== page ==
Margin requirements for futures and futures options are established by each exchange through a calculation algorithm known as SPAN margining. SPAN (Standard Portfolio Analysis of Risk) evaluates overall portfolio risk by calculating the worst possible loss that a portfolio of derivative and physical instruments might reasonably incur over a specified time period (typically one trading day.) This is done by computing the gains and losses that the portfolio would incur under different market conditions. The most important part of the SPAN methodology is the SPAN risk array, a set of numeric values that indicate how a particular contract will gain or lose value under various conditions. Each condition is called a risk scenario. The numeric value for each risk scenario represents the gain or loss that that particular contract will experience for a particular combination of price (or underlying price) change, volatility change, and decrease in time to expiration.
Trading on margin is extremely popular among retail Forex traders. It allows you to open a much larger position than your initial trading account would otherwise allow, by allocating only a small portion of your trading account as the margin, or collateral for the trade. Trading on margin also carries certain risks, as both your profits and losses are magnified.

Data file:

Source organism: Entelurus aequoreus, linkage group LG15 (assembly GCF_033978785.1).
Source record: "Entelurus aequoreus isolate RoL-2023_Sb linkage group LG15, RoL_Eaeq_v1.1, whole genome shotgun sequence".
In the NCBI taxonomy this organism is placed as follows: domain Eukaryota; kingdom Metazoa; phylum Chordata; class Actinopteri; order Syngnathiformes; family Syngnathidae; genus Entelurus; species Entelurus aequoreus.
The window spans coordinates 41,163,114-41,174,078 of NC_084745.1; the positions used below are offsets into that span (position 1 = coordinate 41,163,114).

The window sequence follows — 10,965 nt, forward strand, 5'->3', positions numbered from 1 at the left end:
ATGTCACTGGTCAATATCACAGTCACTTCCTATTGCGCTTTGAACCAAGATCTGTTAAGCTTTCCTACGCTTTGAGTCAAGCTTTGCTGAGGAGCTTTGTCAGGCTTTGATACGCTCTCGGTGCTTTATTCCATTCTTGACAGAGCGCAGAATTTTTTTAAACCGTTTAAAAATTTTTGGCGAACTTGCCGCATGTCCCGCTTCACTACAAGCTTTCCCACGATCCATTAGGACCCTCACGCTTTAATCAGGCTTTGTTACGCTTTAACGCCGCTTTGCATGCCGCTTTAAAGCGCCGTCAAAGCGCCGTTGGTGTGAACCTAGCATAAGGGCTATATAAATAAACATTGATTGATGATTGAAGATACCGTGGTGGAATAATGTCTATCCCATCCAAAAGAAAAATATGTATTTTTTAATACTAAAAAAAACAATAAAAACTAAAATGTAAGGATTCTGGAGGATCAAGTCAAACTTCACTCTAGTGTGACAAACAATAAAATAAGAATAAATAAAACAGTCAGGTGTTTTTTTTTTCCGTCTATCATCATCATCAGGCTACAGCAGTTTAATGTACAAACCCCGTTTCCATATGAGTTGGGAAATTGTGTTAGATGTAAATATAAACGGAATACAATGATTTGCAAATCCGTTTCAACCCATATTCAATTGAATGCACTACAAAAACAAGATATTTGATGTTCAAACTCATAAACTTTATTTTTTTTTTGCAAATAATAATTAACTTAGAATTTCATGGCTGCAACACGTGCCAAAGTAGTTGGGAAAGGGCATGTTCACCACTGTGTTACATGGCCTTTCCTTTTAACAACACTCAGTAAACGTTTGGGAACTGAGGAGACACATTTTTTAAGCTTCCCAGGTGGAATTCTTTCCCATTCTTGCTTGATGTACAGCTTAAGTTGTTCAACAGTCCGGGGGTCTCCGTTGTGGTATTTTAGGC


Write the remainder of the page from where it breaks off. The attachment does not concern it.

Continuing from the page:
Systems that derive risk-based margin requirements deliver adequate assessments of the risk for complex derivative portfolios under small/moderate move scenarios. Such systems are less comprehensive when considering large moves in the price of the underlying stock or future. We have enhanced the basic exchange margin models with algorithms that consider the portfolio impact of larger moves up 30% (or even higher for extremely volatile stocks). This 'Extreme Margin Model' may increase the margin requirement for portfolios with net short options positions, and is particularly sensitive to short positions in far out-of-the-money options.
Now, let’s say you open a trade worth $50,000 with the same trading account size and leverage ratio. Your required margin for this trade would be $500 (1% of your position size), and your free margin would now also amount to $500. In other words, you could withstand a negative price fluctuation of $500 until your free margin falls to zero and causes a margin call. Your position size of $50,000 could only fall to $49,500 – this would be the largest loss your trading account could withstand.